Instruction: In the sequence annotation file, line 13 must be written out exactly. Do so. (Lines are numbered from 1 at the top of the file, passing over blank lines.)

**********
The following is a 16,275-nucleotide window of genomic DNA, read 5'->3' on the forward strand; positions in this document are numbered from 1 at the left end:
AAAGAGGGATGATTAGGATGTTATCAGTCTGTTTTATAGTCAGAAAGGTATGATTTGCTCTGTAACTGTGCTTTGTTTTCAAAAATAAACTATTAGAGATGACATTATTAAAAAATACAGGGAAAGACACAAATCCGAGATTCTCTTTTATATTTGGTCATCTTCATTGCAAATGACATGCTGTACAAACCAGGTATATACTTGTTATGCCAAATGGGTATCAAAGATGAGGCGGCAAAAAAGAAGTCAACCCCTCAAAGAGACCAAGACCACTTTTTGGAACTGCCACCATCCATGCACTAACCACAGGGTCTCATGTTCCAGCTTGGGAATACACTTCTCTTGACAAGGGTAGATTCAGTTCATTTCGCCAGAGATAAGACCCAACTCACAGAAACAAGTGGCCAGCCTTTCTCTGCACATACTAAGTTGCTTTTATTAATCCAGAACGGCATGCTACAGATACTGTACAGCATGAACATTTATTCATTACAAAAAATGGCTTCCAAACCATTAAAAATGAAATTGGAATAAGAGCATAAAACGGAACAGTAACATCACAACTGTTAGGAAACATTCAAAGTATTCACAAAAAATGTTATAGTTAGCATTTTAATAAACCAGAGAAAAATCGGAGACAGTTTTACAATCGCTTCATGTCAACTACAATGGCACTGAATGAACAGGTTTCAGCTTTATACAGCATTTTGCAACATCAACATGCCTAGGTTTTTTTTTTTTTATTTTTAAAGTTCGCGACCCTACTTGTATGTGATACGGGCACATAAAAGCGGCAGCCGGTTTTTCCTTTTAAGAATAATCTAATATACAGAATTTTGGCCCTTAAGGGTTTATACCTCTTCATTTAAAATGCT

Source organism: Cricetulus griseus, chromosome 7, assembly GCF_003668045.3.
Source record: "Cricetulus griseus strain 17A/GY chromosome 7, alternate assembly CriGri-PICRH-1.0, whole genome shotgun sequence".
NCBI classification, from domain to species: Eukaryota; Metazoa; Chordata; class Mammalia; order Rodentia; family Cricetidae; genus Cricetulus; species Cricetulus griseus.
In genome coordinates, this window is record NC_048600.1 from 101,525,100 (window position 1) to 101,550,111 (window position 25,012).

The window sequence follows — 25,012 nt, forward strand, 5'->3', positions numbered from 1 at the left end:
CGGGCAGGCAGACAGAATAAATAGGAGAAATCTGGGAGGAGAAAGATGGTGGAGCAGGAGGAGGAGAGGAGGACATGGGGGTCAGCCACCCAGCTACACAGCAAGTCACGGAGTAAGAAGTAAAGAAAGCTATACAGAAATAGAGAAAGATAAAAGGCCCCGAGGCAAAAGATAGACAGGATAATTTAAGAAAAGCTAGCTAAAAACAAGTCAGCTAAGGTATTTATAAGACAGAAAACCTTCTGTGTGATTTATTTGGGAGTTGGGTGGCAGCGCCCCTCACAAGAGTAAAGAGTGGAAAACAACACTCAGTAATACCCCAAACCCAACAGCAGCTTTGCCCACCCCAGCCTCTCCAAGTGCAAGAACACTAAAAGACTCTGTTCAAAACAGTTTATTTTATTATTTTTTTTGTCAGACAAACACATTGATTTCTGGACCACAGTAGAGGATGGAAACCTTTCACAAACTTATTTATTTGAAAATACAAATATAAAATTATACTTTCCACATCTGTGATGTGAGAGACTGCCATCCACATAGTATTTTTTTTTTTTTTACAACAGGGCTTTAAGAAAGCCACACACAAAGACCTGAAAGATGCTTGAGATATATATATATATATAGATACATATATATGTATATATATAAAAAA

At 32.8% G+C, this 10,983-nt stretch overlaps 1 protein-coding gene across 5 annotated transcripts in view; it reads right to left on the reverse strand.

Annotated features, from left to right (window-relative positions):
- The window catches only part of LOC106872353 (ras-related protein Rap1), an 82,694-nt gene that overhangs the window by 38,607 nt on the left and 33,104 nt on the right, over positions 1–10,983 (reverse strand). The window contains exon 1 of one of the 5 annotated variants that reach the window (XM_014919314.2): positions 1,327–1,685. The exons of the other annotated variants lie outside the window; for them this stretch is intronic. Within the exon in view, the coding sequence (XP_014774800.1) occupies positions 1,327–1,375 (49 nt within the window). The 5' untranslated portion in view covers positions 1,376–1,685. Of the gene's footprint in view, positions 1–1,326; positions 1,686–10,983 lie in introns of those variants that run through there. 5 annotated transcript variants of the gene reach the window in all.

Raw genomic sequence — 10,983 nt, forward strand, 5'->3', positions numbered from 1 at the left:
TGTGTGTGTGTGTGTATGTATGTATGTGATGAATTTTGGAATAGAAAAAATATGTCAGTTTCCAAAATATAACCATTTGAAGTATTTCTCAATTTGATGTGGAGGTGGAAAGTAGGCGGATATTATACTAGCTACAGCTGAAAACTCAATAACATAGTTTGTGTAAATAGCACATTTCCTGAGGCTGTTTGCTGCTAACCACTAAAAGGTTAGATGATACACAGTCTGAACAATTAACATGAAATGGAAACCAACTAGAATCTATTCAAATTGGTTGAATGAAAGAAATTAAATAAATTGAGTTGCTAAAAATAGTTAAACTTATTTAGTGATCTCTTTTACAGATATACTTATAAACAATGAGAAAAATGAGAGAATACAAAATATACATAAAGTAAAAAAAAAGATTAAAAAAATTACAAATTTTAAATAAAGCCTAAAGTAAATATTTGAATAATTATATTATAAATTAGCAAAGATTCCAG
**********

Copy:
TGTGTGTGTGTGTGTATGTATGTATGTGATGAATTTTGGAATAGAAAAAATATGTCAGTTTCCAAAATATAACCATTTGAAGTATTTCTCAATTTGATGTGGAGGTGGAAAGTAGGCGGATATTATACTAGCTACAGCTGAAAACTCAATAACATAGTTTGTGTAAATAGCACATTTCCTGAGGCTGTTTGCTGCTAACCACTAAAAGGTTAGATGATACACAGTCTGAACAATTAACATGAAATGGAAACCAACTAGAATCTATTCAAATTGGTTGAATGAAAGAAATTAAATAAATTGAGTTGCTAAAAATAGTTAAACTTATTTAGTGATCTCTTTTACAGATATACTTATAAACAATGAGAAAAATGAGAGAATACAAAATATACATAAAGTAAAAAAAAAGATTAAAAAAATTACAAATTTTAAATAAAGCCTAAAGTAAATATTTGAATAATTATATTATAAATTAGCAAAGATTCCAG